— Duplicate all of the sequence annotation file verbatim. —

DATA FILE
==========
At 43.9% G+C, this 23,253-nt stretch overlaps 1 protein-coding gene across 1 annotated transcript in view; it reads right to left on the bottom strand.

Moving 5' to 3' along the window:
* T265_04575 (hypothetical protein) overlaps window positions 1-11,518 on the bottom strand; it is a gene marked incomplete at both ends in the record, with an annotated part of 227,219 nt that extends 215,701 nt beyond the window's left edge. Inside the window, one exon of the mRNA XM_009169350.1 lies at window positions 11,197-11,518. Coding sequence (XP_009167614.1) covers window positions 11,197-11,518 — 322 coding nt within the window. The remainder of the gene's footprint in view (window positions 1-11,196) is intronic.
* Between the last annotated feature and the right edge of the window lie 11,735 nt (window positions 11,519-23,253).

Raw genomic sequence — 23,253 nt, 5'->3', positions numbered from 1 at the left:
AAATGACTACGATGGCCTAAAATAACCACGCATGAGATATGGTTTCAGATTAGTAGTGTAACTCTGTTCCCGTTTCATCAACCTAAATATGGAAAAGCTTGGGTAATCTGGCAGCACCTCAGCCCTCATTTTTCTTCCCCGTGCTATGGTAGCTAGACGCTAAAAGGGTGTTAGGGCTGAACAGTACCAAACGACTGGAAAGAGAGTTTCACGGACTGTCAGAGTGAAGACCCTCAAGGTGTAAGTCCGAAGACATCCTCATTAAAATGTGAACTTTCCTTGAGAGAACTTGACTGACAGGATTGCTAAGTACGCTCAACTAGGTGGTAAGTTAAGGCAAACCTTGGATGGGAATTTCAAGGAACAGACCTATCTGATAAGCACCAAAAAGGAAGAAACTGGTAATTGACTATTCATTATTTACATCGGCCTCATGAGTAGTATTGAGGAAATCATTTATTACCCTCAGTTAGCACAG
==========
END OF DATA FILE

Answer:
At 43.9% G+C, this 23,253-nt stretch overlaps 1 protein-coding gene across 1 annotated transcript in view; it reads right to left on the bottom strand.

Moving 5' to 3' along the window:
* T265_04575 (hypothetical protein) overlaps window positions 1-11,518 on the bottom strand; it is a gene marked incomplete at both ends in the record, with an annotated part of 227,219 nt that extends 215,701 nt beyond the window's left edge. Inside the window, one exon of the mRNA XM_009169350.1 lies at window positions 11,197-11,518. Coding sequence (XP_009167614.1) covers window positions 11,197-11,518 — 322 coding nt within the window. The remainder of the gene's footprint in view (window positions 1-11,196) is intronic.
* Between the last annotated feature and the right edge of the window lie 11,735 nt (window positions 11,519-23,253).

Raw genomic sequence — 23,253 nt, 5'->3', positions numbered from 1 at the left:
AAATGACTACGATGGCCTAAAATAACCACGCATGAGATATGGTTTCAGATTAGTAGTGTAACTCTGTTCCCGTTTCATCAACCTAAATATGGAAAAGCTTGGGTAATCTGGCAGCACCTCAGCCCTCATTTTTCTTCCCCGTGCTATGGTAGCTAGACGCTAAAAGGGTGTTAGGGCTGAACAGTACCAAACGACTGGAAAGAGAGTTTCACGGACTGTCAGAGTGAAGACCCTCAAGGTGTAAGTCCGAAGACATCCTCATTAAAATGTGAACTTTCCTTGAGAGAACTTGACTGACAGGATTGCTAAGTACGCTCAACTAGGTGGTAAGTTAAGGCAAACCTTGGATGGGAATTTCAAGGAACAGACCTATCTGATAAGCACCAAAAAGGAAGAAACTGGTAATTGACTATTCATTATTTACATCGGCCTCATGAGTAGTATTGAGGAAATCATTTATTACCCTCAGTTAGCACAG